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Legacies...who has them, who lost them?

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Good question -- sad, but good. I have a Croce quote for this one: "The central fact of ballet history of the last decade is the disintegration of the company and of the company style. It has happened everywhere, and to companies with once invincible reputations: the New York City Ballet, the Royal Ballets of Britain and Denmark, the Bolshoi, the Kirov. Such companies were fortresses of style; they absorbed change, withstood adversity, challenged each other for world domination, and through it all, maintained a healthy local accent and native vigor that inspired civic pride even in the non-ballet-going public."--Arlene Croce, The New Yorker, July 10, 1996.

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This isn't an answer to Calliope's post, but reading Croce's quote, I was struck by the fact that that quote would probably be true of any other art and many other disciplines during the 1980s and the 1990s.

As ballet is an art which requires extensive financial investment, perhaps those 'fortesses of style' were merely products of the post-WWII society in which each country found it important to present its 'national treasures' as exactly that - national treasures. After all, neither NYCB nor the RB have a long history and in fact their national (or comapny) style was forged during WWII or very soon thereafter. What tradition do they really have? Maybe we just expect them to have a lasting tradition because Balanchine and de Valois presented their companies as national companies?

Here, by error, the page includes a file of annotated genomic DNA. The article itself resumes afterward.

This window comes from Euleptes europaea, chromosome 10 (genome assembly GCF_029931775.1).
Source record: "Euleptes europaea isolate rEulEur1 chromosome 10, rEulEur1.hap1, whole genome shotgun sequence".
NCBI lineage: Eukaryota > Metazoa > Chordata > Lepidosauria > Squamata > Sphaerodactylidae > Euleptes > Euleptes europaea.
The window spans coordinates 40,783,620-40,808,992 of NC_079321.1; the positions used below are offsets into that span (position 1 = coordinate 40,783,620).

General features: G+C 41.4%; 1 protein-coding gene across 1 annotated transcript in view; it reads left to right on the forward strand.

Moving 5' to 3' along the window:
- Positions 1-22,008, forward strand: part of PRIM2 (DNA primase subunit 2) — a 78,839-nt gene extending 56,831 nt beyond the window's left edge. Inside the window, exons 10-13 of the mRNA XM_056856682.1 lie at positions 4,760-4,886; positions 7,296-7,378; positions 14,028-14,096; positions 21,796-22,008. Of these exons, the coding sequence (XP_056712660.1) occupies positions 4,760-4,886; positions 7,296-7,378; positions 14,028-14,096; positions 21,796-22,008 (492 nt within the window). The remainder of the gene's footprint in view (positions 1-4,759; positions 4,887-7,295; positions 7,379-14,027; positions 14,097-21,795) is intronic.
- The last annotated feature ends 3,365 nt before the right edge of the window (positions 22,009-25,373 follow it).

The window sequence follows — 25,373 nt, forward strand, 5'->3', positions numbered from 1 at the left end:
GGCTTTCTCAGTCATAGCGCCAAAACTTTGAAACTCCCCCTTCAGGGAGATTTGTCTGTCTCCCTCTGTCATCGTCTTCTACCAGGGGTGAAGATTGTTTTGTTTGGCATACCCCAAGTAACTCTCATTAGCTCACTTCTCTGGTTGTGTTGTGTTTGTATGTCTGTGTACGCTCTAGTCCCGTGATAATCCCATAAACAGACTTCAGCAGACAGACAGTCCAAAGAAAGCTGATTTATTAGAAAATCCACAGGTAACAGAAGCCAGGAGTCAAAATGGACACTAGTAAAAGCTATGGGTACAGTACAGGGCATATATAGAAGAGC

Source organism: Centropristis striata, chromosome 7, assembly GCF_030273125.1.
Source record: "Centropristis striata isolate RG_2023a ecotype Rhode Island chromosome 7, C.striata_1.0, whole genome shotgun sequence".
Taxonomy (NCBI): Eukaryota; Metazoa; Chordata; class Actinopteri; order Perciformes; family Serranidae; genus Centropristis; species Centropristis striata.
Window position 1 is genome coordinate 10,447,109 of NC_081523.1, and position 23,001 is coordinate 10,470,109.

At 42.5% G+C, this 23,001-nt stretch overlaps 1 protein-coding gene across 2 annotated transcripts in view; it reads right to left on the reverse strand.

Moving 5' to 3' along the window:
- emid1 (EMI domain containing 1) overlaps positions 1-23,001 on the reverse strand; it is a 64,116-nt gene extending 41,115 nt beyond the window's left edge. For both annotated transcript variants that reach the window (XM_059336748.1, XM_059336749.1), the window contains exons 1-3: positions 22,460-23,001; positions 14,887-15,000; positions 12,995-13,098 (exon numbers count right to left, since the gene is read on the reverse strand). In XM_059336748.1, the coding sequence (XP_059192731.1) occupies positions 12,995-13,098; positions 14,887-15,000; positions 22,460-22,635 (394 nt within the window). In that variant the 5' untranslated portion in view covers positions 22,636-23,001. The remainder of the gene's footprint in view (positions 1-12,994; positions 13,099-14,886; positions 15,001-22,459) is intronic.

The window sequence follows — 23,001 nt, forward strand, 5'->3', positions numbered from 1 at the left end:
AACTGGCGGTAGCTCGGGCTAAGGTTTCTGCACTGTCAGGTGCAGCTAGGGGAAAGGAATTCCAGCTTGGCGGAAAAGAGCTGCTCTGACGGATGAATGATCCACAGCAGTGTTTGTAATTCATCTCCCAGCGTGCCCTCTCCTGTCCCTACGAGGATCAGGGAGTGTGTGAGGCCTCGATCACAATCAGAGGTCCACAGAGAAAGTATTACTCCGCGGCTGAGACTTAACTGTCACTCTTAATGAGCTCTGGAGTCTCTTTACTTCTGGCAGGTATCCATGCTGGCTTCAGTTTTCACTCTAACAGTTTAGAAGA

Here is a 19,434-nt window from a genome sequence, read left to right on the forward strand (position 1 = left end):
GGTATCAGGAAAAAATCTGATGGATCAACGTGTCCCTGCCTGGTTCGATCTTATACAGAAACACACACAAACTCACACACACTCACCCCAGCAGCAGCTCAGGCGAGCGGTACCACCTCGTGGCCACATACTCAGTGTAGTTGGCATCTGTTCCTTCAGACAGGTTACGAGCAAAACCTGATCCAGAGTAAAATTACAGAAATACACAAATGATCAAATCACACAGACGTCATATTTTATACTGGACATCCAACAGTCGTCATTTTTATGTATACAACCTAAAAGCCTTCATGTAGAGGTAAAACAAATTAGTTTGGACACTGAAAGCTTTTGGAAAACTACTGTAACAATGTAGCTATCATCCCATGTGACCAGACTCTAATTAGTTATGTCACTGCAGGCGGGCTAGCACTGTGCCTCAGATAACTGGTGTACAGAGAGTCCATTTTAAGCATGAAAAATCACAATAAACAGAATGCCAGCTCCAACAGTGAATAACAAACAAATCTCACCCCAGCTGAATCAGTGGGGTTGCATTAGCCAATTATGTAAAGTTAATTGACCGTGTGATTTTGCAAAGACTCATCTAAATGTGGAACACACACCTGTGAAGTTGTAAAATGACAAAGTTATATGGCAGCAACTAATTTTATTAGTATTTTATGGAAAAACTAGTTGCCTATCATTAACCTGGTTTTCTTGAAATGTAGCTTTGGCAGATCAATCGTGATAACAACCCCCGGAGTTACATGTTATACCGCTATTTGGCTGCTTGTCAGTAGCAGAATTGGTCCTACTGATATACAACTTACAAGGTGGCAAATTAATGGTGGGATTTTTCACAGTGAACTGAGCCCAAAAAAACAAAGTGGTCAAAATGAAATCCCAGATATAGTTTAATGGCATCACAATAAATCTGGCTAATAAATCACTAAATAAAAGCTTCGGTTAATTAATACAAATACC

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I'd never read that Croce quote. I really is a generalization about anything that's gone through change.

And I agree GWTW that the nationalism of the companies does play a part. Do they have legacies merely because we need them to?

The companies that have these legacies, always seem to stray away from what made them the legacies to begin with. I guess that's what I don't understand.